Just like everything else this summer in SE AK, mushrooms are in early! And man, oh man, they are banging!
I’ve been out of town for most of July and had visitors for a large chunk of June, so when I got an email from the Alaska Seafood Marketing Institute (ASMI) asking if I might be interested in taking a group of chefs and food writers out foraging, I was a bit hesitant to say yes. Late July is normally kind of a weird in-between time around here, and even this year, with the berries mostly finished, I wasn’t sure we’d find anything.
To put my mind at ease, I went on a scouting trip the day before. It was clear from the moment we stepped on the trail, the mushrooms are in! After walking the path I’d be taking the guests on, I went farther afield and came home with a great haul: Two pounds of Chicken of the Woods (Laetiporus sulphureus), one pound of Hedgehogs (Hydnum repandum), and one pound of Winter Chanterelles (Cantharellus tubaeformis).
While I’ve seen Chicken of the Woods plenty of times, I’ve never found a nice fresh patch that was prime for harvest. You can tell when Chicken of the Woods is fresh by how spongey the edges feel and by how yellow the underside of the shelf is, the more yellow and orangey, the better. Once the flesh starts to pale, it becomes more woody. This is also why you only cut off the outer edge, two-to-three inches, which is the newer growth. While I know that some people are crazy about this mushroom, I know others who often pass it up, so I’m very curious to play around with it. The texture is somewhat similar to tofu and unlike just about every other mushroom I collect in Southeast Alaska’s rainforest, this mushroom is fairly dry.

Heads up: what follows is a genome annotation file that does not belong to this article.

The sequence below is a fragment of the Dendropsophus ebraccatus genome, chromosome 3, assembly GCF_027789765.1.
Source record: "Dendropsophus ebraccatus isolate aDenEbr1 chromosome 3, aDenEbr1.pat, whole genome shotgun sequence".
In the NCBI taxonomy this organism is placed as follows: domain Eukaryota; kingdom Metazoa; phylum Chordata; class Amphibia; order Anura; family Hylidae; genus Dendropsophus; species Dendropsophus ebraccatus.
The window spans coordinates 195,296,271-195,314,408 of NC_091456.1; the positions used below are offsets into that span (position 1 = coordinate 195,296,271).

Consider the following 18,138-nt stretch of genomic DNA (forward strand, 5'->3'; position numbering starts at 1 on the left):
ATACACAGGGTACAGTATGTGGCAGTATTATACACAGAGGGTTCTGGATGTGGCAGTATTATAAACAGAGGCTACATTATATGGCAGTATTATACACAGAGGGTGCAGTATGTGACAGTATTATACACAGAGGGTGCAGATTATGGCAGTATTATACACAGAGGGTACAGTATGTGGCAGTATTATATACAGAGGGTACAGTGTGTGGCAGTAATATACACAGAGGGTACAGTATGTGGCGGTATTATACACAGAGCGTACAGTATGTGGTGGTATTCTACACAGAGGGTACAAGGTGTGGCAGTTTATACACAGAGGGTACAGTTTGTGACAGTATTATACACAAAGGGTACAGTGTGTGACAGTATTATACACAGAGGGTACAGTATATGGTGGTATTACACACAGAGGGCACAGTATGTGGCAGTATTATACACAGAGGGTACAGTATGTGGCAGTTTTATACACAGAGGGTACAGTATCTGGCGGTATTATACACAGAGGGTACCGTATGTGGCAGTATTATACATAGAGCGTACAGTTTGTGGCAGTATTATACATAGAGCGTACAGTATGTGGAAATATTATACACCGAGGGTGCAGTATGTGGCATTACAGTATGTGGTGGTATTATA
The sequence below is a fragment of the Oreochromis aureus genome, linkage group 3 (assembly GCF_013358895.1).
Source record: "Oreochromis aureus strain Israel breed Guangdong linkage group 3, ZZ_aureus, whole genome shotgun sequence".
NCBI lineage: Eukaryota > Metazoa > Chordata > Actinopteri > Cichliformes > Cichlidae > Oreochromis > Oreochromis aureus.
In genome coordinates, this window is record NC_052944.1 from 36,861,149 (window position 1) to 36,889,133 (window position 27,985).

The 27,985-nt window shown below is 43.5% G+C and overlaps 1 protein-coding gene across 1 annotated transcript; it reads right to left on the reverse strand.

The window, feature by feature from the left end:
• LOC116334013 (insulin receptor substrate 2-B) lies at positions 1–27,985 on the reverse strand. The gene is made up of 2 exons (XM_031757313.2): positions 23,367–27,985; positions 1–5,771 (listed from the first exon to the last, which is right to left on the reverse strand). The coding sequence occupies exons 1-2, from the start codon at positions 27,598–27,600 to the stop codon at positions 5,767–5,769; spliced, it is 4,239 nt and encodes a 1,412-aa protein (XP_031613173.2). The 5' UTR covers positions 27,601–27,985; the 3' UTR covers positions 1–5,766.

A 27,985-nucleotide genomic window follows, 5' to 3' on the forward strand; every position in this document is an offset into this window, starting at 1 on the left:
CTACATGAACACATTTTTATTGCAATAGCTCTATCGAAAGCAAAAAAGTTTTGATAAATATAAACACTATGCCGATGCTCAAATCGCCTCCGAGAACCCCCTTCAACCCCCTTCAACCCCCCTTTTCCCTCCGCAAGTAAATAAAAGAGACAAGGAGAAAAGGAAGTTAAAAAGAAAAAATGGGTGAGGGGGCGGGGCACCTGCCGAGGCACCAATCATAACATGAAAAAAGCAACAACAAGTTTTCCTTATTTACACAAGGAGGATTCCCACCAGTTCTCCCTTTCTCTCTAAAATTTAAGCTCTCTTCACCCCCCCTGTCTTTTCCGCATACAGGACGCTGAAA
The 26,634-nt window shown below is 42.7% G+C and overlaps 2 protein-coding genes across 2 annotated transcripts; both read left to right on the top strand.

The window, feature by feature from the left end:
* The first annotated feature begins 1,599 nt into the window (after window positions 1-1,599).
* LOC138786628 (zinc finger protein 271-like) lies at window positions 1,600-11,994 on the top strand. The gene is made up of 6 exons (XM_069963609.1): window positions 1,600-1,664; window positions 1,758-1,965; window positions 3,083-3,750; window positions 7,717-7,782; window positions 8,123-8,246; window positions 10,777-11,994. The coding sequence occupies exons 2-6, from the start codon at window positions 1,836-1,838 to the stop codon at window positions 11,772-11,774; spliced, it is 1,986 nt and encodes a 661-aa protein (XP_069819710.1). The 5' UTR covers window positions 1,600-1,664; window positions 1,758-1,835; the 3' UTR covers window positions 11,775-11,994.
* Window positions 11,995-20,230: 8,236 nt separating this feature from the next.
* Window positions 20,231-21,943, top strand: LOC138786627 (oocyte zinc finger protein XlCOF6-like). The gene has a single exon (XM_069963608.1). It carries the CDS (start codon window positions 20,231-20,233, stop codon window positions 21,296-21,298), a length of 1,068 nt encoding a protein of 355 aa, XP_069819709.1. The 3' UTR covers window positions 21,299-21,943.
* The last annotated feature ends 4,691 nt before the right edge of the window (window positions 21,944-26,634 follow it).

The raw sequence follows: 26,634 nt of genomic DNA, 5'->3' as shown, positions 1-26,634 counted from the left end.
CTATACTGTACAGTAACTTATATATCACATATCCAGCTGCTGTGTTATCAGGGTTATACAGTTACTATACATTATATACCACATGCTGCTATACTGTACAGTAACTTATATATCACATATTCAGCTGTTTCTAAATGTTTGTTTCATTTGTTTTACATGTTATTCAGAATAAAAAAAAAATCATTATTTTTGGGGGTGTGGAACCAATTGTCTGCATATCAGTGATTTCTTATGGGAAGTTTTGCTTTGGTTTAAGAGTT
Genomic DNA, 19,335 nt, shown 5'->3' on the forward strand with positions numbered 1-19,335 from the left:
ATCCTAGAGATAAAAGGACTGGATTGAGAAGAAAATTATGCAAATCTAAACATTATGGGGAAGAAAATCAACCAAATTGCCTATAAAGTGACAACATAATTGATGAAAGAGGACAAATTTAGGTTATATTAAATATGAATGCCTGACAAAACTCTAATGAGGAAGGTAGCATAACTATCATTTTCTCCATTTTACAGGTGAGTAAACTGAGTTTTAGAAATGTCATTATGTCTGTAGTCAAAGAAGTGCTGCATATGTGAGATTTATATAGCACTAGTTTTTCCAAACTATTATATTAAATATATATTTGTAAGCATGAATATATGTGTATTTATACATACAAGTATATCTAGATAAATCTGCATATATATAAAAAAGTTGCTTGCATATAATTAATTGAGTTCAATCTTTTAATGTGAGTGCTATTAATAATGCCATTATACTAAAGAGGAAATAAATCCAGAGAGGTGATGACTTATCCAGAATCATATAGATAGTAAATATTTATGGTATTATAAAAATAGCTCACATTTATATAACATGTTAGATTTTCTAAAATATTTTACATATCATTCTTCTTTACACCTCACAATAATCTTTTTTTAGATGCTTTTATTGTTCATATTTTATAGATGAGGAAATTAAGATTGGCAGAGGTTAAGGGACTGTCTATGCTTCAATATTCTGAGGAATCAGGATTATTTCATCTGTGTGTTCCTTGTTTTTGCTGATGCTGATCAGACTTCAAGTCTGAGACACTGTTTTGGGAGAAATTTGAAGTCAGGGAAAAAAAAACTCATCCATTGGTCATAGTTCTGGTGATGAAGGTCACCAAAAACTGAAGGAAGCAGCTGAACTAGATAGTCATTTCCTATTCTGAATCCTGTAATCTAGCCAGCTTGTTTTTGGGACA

I met up with ASMI’s group at a coffee shop downtown and on the van ride out to the trail, it was clear they were all very very excited to get into the woods. Outfitted in Xtra Tuffs, Anita Lo, Mary Attea, Elizabeth Falkner, Katherine Alford, and Jim Romanoff instantly went to work looking for anything and everything we might pick.
We started out with a bang finding a huge patch of super super fresh Chicken of the Woods and proceeded to find a pound of Winter Chanterelles, a couple of hedgehogs, and a couple of very exciting Admirable Boletes (Boletus mirabilis)! We rounded out our collection with a bit of Labrador Tea (Ledum palustre) and a bit of Lovage (Ligusticum scoicum).
It was a great trip. There’s something extra wonderful about getting to show off the bounty of your hometown to a group of people who are enthusiastic, amazed, and excited about each new treasure.
Now that it’s clear mushroom time has arrived, I’m hoping to post a couple of experiments in the next couple of weeks. Some things I’ve been dying to try all winter long include Hedgehogs Escabeche, Pickled Blueberries and Golden Chanterelles, Chicken of the Woods Satay, and of course re-stocking my supply of dried Winter Chanterelles.